Israeli musician Yossi Sassi is best known as the founding guitarist of oriental progressive metal powerhouse Orphaned Land. He has also made a name for himself as a solo artist, with over 20 years as a composer and producer, collaborating, and sharing the stage with musicians world-wide. His upcoming album Roots and Roads is his first output with music written after having split from Orphaned Land in 2014. Here is my exchange with Sassi, discussing the new album, the various instruments used, his band’s new singer, his work with Ron ‘Bumblefoot’ Thal, and other topics.
How has the self-releasing process been? Did it meet your expectations?
Self-producing and self-releasing full-length albums is fun and hard work, yet this album actually met and even exceeded what I hoped it to be. I feel very good about Roots and Roads. It is my personal Mabool, in a way. Definitely a significant chapter of my musical journey to date.
This album seems to include even more traditional folk instruments than before, yes?
It includes more instrument in general, most of them traditional folk yet not only. From more variations of flutes to didley bow and lap steel, clarinet etc. It is very diverse and full of talented guests that we were honored to have with us.
How will this be distinct from an Orphaned Land album?
It is the first release of my solo band that I composed and produced without having Orphaned Land duties in the background, so naturally, songs that could go to O.L in the past, went into ‘Roots and Roads’. The result is a hybrid between my solo work in Melting Clocks and Desert Butterflies, to my 23 years lead work with O.L. It shows a cool evolution of Oriental prog-metal. I think old-school Orphaned Land fans will love its fresh sound.
You’ve retained your bandmates from Desert Butterflies, but tell me how your new singer Sapir became part of The Yossi Sassi band.
Sapir Fox has been a part of our live shows for 2 years now. She’s an incredibly talented singer, can sing anything, really. It was time to have her sing with us in the studio as well, for everyone to enjoy her performance. She wasn’t with us on the last Euro tour, but she will be with us on the new album tour.
What is the message of your single “The Religion of Music”?
It connects directly with the album’s theme. We are all tress, basically. Organisms like trees, with roots (our families, past etc.) yet unlike real trees, we can root out and roam the lands of nature, on pursuit for our path and choices in life (the Roads). In this journey, hatred and prejudice are some of the most awful forms of human behavior. This song comes to protest against the ‘us and them’ approach. Every person matters, no matter where he or she comes from, or what different opinions he holds.
I see Bumblefoot’s been recruited again. How did your collaborations together begin in the first place?
Ron is an incredibly talented guy and fun person to be with! He’s “out of this earth” guitar solos only make it more interesting to continue and hear what he brings up this time! We first met a few years ago when he did a masterclass in Israel, then a year or so after we collaborated live, we performed a live set together. Then it was all happening naturally – guest features in my solo albums, another full set show in Israel last year etc. We love him, simple as that. More to come!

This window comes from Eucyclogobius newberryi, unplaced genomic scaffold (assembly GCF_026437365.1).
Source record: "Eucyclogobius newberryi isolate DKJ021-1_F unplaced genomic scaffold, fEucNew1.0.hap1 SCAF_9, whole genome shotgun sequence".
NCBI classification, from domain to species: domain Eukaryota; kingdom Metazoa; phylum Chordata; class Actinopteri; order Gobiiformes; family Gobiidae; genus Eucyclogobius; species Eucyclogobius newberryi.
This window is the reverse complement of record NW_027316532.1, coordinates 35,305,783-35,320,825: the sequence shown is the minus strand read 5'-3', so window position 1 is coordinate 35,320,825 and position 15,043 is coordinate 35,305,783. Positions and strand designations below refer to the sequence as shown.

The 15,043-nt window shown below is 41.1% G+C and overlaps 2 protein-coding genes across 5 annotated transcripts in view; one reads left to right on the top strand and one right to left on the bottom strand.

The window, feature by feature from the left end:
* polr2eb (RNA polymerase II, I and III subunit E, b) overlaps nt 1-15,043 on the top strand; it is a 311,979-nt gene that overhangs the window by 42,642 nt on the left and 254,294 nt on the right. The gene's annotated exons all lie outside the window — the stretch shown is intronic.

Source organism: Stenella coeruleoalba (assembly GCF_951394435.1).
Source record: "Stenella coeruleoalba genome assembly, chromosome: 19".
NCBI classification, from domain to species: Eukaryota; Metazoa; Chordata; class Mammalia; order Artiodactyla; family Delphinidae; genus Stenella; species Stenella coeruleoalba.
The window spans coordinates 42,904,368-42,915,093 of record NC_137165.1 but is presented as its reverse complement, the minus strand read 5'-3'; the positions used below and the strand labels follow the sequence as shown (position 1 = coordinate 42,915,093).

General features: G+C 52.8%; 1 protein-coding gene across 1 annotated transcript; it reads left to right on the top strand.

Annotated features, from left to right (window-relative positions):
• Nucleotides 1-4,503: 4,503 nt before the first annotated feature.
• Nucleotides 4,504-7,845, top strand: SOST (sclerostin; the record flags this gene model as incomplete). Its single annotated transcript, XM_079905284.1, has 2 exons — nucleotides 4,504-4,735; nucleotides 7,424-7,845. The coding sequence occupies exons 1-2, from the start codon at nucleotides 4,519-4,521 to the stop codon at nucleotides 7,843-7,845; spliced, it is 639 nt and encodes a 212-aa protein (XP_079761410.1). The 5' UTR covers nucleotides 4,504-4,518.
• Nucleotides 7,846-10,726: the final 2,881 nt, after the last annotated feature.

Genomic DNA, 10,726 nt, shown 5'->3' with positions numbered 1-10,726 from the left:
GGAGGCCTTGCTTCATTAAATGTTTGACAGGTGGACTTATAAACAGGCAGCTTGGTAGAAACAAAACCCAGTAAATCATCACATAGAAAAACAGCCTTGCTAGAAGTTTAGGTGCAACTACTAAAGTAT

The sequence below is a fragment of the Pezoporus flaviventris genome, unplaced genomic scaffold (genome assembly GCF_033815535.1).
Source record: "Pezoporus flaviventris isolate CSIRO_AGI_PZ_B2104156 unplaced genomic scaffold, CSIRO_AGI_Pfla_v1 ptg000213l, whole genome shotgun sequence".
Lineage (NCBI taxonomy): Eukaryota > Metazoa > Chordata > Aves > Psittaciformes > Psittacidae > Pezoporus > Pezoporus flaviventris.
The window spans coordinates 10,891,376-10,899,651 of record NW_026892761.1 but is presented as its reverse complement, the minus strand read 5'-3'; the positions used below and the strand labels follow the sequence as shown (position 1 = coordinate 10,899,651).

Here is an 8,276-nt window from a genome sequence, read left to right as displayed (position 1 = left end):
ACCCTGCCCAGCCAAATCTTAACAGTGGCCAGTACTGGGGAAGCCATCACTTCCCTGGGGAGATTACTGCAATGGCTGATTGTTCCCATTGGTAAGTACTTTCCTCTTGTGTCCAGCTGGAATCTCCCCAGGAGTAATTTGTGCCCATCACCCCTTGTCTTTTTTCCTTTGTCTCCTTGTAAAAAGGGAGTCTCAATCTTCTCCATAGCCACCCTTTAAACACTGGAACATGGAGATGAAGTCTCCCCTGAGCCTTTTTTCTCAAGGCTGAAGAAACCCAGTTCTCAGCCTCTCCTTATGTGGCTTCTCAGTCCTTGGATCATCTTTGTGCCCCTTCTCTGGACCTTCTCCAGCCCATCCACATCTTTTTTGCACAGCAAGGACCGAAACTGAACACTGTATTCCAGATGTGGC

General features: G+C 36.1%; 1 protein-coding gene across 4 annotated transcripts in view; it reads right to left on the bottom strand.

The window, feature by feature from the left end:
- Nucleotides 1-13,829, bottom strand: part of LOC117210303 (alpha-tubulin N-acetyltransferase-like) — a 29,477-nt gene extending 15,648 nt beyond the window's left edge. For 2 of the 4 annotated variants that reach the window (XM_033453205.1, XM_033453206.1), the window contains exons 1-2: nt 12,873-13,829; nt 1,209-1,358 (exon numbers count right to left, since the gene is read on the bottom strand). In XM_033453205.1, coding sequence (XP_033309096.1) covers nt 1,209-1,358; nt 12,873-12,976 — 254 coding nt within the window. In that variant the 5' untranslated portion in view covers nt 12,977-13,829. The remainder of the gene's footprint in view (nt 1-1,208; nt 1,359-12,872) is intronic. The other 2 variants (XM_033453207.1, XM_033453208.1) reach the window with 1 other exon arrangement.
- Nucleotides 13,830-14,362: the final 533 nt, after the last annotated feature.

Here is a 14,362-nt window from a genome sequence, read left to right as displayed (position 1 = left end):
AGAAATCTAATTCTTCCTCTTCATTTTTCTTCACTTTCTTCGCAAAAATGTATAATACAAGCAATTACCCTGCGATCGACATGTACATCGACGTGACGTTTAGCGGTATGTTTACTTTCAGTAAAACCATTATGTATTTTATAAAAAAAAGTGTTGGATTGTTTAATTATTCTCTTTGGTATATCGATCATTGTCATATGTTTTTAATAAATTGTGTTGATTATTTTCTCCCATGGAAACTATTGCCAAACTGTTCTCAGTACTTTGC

How have you improved upon your Bouzoukitara over the years?
I actually noticed a few months ago, that I’ve come to feel very comfortable with the Mark II model of my Bouzoukitara by now. It’s been around in my top gear list for about 4 years almost, since the 1st prototype, and we’ve improved it a lot in the current Mark II model (the Red one). I do much more with this unique instrument today than ever before.
Saw you joking around on that Oud and that Chumbush. What do you think of the whole djent movement?
I love to have fun, regardless of djent 🙂 and I do love some djent stuff, yet some of it tends to repeat itself. Like every genre, I enjoy the pioneers and breakthrough acts, those that innovate on the genre itself rather than imitate on the shoulders of past acts. I do enjoy djent riffs from time to time. There is a great track on the limited edition of the album, called ‘Madame on Steroids’, arranged by our brilliant guitarist Ben Azar. Very nice djent interpretation of one of the album’s songs.
Any plans to bring the Roots and Roads experience on an extended tour in North America?
We’d love to! It just isn’t that easy as coming over to tour Europe, the visas, the general costs etc. but we work on it. Someday, we will!
What is your desert island album?
It would be one of my top 10 or top 20 albums, including Iron Maiden’s Seventh Son of a Seventh Son, Joe Satriani’s The Extremist, Dead Can Dance’s Into The Labyrinth, Nat King Cole’s Unforgettable– It depends on the mood I’m at when my ship gets wrecked!